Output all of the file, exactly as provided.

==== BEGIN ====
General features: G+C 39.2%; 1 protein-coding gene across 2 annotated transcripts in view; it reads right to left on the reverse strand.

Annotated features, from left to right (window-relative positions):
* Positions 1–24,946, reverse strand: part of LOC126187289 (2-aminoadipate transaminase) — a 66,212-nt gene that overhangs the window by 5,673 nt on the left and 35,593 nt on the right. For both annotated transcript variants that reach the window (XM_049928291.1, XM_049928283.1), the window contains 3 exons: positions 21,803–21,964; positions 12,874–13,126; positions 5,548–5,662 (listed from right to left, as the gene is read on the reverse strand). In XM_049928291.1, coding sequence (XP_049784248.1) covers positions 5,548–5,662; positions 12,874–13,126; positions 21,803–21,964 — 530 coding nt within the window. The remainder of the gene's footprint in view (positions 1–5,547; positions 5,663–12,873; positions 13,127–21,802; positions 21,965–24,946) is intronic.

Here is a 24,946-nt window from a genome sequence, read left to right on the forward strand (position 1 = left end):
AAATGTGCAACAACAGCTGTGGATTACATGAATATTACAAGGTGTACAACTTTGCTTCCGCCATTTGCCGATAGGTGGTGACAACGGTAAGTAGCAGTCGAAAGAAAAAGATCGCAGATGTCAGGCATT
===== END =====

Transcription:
General features: G+C 39.2%; 1 protein-coding gene across 2 annotated transcripts in view; it reads right to left on the reverse strand.

Annotated features, from left to right (window-relative positions):
* Positions 1–24,946, reverse strand: part of LOC126187289 (2-aminoadipate transaminase) — a 66,212-nt gene that overhangs the window by 5,673 nt on the left and 35,593 nt on the right. For both annotated transcript variants that reach the window (XM_049928291.1, XM_049928283.1), the window contains 3 exons: positions 21,803–21,964; positions 12,874–13,126; positions 5,548–5,662 (listed from right to left, as the gene is read on the reverse strand). In XM_049928291.1, coding sequence (XP_049784248.1) covers positions 5,548–5,662; positions 12,874–13,126; positions 21,803–21,964 — 530 coding nt within the window. The remainder of the gene's footprint in view (positions 1–5,547; positions 5,663–12,873; positions 13,127–21,802; positions 21,965–24,946) is intronic.

Here is a 24,946-nt window from a genome sequence, read left to right on the forward strand (position 1 = left end):
AAATGTGCAACAACAGCTGTGGATTACATGAATATTACAAGGTGTACAACTTTGCTTCCGCCATTTGCCGATAGGTGGTGACAACGGTAAGTAGCAGTCGAAAGAAAAAGATCGCAGATGTCAGGCATT